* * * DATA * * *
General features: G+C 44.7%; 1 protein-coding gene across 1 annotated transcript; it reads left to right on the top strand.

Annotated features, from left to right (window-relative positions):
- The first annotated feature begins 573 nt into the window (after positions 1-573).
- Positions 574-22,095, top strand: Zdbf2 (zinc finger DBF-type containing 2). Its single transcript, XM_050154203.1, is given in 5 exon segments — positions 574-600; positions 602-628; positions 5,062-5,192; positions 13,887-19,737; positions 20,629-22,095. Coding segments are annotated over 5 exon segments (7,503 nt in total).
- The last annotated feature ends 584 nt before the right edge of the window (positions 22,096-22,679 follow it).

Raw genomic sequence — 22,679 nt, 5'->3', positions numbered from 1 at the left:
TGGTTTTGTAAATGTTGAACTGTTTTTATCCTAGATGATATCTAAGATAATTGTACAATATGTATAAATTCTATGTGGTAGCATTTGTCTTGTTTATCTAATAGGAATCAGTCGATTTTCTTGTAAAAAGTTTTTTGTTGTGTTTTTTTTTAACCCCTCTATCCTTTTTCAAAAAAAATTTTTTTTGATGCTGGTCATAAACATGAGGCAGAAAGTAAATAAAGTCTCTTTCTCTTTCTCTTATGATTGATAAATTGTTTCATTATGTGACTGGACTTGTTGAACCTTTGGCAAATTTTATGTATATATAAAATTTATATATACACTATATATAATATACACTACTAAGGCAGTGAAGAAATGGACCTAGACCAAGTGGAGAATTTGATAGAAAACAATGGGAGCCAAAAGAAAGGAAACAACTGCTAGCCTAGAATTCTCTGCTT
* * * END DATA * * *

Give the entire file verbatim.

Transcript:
General features: G+C 44.7%; 1 protein-coding gene across 1 annotated transcript; it reads left to right on the top strand.

Annotated features, from left to right (window-relative positions):
- The first annotated feature begins 573 nt into the window (after positions 1-573).
- Positions 574-22,095, top strand: Zdbf2 (zinc finger DBF-type containing 2). Its single transcript, XM_050154203.1, is given in 5 exon segments — positions 574-600; positions 602-628; positions 5,062-5,192; positions 13,887-19,737; positions 20,629-22,095. Coding segments are annotated over 5 exon segments (7,503 nt in total).
- The last annotated feature ends 584 nt before the right edge of the window (positions 22,096-22,679 follow it).

Raw genomic sequence — 22,679 nt, 5'->3', positions numbered from 1 at the left:
TGGTTTTGTAAATGTTGAACTGTTTTTATCCTAGATGATATCTAAGATAATTGTACAATATGTATAAATTCTATGTGGTAGCATTTGTCTTGTTTATCTAATAGGAATCAGTCGATTTTCTTGTAAAAAGTTTTTTGTTGTGTTTTTTTTTAACCCCTCTATCCTTTTTCAAAAAAAATTTTTTTTGATGCTGGTCATAAACATGAGGCAGAAAGTAAATAAAGTCTCTTTCTCTTTCTCTTATGATTGATAAATTGTTTCATTATGTGACTGGACTTGTTGAACCTTTGGCAAATTTTATGTATATATAAAATTTATATATACACTATATATAATATACACTACTAAGGCAGTGAAGAAATGGACCTAGACCAAGTGGAGAATTTGATAGAAAACAATGGGAGCCAAAAGAAAGGAAACAACTGCTAGCCTAGAATTCTCTGCTT